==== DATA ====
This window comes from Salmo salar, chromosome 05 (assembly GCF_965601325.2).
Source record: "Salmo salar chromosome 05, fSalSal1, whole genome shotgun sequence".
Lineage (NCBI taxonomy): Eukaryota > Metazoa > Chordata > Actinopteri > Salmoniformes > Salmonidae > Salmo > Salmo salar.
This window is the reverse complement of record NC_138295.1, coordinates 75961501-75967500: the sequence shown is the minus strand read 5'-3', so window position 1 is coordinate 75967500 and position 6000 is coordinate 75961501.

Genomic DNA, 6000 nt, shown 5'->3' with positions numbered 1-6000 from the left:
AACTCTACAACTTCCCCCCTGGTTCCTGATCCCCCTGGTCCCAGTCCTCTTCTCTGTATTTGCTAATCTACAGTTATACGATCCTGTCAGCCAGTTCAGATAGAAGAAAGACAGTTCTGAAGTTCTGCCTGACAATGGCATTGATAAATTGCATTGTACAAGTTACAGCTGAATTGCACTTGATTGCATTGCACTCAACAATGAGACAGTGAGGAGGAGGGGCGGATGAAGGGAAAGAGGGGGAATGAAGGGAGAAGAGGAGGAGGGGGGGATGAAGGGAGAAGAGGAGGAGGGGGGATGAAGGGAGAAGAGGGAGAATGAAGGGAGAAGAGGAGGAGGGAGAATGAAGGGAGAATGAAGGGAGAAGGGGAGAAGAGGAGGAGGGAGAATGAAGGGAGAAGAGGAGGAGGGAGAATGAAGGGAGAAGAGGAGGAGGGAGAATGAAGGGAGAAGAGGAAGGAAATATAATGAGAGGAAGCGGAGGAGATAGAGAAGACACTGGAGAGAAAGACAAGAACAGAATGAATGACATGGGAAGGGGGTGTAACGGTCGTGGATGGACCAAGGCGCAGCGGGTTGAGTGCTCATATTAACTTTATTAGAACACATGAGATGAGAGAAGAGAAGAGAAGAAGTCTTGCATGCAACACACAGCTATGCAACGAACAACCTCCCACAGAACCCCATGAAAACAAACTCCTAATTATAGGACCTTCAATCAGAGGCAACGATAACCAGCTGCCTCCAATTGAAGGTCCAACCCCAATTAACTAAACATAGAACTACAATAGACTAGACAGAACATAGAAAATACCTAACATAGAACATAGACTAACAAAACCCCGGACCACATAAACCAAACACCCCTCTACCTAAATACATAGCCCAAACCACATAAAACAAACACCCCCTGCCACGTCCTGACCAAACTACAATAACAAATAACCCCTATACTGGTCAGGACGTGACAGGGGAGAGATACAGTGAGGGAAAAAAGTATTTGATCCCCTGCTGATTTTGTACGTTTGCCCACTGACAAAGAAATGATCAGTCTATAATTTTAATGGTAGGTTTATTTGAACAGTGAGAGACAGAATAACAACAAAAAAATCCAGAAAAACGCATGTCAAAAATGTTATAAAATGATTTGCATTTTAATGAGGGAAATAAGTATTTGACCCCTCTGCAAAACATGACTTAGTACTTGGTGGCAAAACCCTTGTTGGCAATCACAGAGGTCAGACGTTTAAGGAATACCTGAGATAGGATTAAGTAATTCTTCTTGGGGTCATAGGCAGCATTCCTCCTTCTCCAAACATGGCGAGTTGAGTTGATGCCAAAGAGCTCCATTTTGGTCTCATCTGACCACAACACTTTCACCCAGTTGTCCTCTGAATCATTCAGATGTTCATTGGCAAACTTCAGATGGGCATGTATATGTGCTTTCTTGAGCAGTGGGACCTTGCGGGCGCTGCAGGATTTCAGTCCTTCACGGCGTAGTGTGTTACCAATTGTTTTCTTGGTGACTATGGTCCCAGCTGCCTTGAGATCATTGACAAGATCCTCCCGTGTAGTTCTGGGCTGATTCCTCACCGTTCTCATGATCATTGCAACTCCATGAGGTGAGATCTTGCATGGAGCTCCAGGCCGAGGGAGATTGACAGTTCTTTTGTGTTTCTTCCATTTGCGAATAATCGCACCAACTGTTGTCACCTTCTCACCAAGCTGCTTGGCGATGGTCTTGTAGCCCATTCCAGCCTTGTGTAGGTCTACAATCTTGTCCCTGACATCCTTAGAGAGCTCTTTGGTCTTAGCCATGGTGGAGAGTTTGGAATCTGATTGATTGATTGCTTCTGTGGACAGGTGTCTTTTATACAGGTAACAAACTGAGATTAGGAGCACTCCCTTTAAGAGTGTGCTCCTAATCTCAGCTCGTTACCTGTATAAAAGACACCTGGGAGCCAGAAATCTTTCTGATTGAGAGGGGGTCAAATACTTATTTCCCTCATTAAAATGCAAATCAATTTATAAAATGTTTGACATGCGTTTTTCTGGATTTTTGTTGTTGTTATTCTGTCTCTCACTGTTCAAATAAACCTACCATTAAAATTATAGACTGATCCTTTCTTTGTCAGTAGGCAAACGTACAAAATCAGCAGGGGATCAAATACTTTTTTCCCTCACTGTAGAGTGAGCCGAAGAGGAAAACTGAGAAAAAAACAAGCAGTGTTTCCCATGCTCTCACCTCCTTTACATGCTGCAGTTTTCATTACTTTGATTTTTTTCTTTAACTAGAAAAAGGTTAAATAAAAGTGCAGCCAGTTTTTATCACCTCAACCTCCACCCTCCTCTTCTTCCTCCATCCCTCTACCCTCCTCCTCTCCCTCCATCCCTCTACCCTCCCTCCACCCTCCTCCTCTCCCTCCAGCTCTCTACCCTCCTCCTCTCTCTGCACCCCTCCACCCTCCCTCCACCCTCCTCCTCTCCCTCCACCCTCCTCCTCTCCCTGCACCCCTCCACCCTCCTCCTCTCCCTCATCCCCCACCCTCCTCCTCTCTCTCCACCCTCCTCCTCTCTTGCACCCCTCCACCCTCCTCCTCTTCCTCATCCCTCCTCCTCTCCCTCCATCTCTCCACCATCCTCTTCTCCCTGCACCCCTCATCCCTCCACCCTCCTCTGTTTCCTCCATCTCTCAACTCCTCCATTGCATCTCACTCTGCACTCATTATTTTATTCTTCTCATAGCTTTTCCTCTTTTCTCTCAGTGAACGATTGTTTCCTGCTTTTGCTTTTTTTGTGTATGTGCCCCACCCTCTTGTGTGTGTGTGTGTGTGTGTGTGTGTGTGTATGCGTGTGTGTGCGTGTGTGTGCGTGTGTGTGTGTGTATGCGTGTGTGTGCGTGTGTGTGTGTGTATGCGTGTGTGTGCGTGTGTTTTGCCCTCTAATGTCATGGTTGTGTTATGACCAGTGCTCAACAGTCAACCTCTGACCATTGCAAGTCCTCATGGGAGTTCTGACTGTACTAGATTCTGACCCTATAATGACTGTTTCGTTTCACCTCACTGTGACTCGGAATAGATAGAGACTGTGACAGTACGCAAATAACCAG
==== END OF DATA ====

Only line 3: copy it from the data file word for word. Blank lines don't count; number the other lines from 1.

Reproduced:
Lineage (NCBI taxonomy): Eukaryota > Metazoa > Chordata > Actinopteri > Salmoniformes > Salmonidae > Salmo > Salmo salar.